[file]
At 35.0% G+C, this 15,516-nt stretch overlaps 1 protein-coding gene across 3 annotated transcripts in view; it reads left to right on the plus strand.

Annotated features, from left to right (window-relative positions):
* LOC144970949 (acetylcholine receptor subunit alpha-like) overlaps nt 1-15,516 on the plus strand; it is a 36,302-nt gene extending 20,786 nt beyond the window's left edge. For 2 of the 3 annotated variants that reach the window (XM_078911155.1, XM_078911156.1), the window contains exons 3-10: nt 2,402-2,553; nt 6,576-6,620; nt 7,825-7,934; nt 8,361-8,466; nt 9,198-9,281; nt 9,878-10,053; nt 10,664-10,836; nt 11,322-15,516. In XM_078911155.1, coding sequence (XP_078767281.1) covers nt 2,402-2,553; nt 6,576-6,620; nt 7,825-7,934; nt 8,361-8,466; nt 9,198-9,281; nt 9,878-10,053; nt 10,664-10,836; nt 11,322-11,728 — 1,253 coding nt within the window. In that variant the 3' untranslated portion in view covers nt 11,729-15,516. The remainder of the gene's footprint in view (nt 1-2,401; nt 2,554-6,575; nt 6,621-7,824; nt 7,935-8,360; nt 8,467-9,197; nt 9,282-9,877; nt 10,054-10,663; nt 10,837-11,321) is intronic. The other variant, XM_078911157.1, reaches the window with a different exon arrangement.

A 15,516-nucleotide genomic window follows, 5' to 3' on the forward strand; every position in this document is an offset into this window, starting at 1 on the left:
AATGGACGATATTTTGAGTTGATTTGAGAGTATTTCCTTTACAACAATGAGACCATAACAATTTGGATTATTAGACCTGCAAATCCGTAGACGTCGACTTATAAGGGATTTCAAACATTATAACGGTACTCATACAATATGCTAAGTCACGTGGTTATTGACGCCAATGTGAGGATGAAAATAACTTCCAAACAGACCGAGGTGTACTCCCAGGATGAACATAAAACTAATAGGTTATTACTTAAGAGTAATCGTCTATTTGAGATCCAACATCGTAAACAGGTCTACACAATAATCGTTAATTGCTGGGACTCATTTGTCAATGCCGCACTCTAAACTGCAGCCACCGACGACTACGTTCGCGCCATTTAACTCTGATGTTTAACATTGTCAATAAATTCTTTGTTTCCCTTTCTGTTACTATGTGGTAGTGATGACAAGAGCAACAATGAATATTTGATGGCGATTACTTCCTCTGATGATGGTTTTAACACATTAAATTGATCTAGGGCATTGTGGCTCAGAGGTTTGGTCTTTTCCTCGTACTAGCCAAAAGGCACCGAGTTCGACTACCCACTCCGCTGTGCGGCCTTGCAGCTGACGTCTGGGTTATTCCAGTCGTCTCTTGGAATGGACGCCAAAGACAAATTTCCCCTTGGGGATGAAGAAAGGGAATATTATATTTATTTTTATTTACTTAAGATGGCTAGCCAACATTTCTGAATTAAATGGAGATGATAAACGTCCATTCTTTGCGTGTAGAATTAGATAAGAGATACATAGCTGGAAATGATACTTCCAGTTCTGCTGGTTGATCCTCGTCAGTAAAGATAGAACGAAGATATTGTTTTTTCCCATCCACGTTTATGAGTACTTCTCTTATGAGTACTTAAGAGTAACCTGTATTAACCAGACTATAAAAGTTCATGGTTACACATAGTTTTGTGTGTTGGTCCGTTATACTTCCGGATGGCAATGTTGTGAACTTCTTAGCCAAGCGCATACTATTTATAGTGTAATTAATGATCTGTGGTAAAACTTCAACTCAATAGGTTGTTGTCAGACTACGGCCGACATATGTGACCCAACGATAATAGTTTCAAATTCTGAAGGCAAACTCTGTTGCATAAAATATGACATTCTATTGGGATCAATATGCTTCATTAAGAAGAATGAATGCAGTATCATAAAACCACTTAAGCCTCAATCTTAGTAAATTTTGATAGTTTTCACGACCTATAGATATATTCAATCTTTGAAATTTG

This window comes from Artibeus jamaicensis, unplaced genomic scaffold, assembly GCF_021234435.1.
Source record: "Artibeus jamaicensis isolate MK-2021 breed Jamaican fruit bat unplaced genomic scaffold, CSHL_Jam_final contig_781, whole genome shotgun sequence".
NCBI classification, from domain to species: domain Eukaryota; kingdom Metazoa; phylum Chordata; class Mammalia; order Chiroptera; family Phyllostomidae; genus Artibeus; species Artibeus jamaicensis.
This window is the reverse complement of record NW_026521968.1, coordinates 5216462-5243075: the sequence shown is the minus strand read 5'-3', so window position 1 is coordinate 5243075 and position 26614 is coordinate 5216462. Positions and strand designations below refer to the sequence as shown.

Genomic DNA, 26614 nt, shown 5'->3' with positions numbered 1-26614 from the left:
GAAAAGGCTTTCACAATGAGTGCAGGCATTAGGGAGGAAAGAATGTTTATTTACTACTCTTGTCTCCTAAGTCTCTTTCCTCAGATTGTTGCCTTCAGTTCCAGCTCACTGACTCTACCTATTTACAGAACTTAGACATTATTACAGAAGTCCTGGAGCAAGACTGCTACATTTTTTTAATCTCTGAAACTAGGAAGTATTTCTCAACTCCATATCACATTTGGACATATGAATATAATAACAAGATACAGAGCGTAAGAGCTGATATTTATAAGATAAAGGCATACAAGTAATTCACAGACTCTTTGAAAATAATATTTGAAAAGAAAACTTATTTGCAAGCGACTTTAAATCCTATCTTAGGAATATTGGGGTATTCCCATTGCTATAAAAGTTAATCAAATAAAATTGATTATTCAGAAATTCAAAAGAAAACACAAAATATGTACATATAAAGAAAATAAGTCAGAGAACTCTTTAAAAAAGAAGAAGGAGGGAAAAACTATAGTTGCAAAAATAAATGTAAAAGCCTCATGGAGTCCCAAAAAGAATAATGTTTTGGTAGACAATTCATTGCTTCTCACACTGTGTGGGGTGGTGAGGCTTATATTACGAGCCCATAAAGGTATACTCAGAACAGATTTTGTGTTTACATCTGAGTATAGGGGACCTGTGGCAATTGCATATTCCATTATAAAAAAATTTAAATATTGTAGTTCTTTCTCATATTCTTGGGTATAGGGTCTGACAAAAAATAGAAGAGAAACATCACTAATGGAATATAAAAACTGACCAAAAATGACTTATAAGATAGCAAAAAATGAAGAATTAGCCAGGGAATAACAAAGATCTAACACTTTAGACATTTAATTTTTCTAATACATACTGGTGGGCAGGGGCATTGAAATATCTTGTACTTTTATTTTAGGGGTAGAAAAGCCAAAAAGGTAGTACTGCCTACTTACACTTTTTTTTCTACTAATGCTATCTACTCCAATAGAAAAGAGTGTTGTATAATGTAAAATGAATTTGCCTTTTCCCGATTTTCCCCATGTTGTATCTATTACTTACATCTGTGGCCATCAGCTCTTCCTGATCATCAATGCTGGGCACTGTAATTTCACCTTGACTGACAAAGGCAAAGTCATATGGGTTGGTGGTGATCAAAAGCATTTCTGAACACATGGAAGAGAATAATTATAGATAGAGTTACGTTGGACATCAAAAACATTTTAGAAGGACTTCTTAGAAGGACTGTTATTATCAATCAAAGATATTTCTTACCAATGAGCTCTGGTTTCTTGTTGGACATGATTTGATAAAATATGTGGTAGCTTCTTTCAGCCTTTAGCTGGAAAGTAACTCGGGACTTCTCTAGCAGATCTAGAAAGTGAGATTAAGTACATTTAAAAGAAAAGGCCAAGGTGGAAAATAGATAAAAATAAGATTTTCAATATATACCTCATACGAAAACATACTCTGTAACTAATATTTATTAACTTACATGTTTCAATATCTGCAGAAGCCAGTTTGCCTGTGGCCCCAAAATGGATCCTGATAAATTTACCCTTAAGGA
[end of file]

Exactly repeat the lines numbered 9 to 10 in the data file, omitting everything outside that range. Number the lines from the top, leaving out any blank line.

This window is the reverse complement of record NW_026521968.1, coordinates 5216462-5243075: the sequence shown is the minus strand read 5'-3', so window position 1 is coordinate 5243075 and position 26614 is coordinate 5216462. Positions and strand designations below refer to the sequence as shown.

Genomic DNA, 26614 nt, shown 5'->3' with positions numbered 1-26614 from the left: